THE Kariba Invitation Tiger Fish Tournament (KIFT) which will run from Wednesday this week will introduce the catch and release system, marking a change from allowing kills that has been allowed since the launch of the tournament 60 years ago.
The catch and release system was developed in Zimbabwe and uses an application system downloaded on the phone and used to video the weighing process of the fish, capture the data such as the weight of fish and then the name of the angler.
The information is then synchronised with the system and finally displayed on the screen.
“We are moving towards a more sustainable solution. We want to move away from the killing of the fish and instead protect it and support all efforts towards conserving the specie,” KITFT chairperson George Stewart said.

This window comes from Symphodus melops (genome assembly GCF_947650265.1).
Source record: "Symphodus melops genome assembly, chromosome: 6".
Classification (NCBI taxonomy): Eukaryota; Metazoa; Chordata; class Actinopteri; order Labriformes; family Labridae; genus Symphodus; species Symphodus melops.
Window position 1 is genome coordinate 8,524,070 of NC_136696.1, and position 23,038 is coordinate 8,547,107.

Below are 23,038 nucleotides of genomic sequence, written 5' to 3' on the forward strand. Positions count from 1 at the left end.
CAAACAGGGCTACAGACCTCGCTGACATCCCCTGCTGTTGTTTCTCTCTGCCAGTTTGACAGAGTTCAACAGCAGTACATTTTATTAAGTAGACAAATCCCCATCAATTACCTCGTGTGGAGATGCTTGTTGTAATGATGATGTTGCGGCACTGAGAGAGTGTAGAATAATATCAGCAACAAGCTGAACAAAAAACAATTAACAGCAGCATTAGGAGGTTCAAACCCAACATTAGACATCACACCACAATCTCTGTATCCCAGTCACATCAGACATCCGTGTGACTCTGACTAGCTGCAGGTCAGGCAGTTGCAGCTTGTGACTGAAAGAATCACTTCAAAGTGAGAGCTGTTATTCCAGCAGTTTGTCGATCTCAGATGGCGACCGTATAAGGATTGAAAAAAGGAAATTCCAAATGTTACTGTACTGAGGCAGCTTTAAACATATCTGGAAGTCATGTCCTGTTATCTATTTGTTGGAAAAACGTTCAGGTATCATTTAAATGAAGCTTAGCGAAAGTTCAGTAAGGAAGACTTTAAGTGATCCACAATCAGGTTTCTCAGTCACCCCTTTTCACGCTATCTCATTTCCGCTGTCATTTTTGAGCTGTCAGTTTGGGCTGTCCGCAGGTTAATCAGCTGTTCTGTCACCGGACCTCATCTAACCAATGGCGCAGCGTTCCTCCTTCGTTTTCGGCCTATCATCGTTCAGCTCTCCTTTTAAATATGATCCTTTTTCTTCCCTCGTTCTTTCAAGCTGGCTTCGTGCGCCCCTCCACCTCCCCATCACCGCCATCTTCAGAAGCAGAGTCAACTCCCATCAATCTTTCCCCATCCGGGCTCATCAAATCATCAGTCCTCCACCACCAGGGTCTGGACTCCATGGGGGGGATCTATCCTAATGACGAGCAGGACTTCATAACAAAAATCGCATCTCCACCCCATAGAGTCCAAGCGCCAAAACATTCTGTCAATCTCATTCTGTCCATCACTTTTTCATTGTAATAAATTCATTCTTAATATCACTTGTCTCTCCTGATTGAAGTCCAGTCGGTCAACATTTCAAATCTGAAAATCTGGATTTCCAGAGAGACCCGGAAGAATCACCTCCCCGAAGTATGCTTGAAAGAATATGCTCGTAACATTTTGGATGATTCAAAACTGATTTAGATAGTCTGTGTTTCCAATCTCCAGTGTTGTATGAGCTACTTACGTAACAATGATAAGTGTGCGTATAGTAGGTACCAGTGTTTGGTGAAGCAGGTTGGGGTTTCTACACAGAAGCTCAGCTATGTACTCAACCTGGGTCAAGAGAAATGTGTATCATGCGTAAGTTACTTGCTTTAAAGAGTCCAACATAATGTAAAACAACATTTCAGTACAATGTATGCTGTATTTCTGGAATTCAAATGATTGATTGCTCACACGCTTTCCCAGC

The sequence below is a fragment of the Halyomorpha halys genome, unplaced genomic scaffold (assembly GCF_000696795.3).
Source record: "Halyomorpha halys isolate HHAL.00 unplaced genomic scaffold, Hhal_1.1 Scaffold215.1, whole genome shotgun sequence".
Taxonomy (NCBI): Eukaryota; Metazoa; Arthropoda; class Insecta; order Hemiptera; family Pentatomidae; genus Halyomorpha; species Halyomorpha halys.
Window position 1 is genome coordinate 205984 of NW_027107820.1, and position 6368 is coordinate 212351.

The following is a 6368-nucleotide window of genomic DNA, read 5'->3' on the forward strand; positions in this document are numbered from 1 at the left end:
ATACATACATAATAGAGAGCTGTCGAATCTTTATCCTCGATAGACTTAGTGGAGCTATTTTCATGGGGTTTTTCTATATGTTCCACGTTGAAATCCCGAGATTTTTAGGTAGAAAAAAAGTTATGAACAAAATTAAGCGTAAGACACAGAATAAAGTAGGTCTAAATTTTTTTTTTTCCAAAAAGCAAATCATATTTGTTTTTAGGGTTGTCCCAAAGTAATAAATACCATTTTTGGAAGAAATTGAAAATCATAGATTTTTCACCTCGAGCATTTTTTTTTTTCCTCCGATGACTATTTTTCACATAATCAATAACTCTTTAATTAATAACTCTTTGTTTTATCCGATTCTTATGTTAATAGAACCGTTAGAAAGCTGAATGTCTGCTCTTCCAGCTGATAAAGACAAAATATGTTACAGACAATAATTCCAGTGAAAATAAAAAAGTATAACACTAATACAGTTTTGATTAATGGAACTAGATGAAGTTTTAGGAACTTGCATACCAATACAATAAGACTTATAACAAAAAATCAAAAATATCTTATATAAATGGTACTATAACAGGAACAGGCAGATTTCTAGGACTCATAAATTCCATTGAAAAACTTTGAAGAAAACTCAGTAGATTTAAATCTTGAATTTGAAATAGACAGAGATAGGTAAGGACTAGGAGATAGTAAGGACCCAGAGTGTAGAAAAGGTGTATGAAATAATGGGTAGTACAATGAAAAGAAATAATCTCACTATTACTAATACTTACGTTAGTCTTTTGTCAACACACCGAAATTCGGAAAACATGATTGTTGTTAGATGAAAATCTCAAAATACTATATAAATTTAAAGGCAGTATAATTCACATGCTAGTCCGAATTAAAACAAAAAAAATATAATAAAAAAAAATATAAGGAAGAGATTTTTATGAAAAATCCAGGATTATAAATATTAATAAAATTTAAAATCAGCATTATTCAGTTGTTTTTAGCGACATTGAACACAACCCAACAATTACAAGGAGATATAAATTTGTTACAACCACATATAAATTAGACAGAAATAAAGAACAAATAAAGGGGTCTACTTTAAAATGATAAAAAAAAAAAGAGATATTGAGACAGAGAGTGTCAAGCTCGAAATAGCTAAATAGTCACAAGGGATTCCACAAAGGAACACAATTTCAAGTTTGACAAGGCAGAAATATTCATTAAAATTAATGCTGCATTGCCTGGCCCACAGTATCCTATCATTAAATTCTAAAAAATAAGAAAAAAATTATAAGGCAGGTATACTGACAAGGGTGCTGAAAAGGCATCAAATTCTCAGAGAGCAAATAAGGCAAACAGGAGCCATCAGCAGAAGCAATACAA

In terms of preparations for the event, George said the process had been difficult but was going well.
“We have a few registrations but they are still coming in and we are expecting the best event ever.
“There are species that are not available in the lake so when our children get old, we hope they will be able to see that fish,” KITFT public relations manager Linda Clark added.
The current record for the biggest fish caught at the tournament stands at 15,507kg caught in Lake Kariba in 1962.
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The first tourney took place in June 1962, with 142 anglers taking part.
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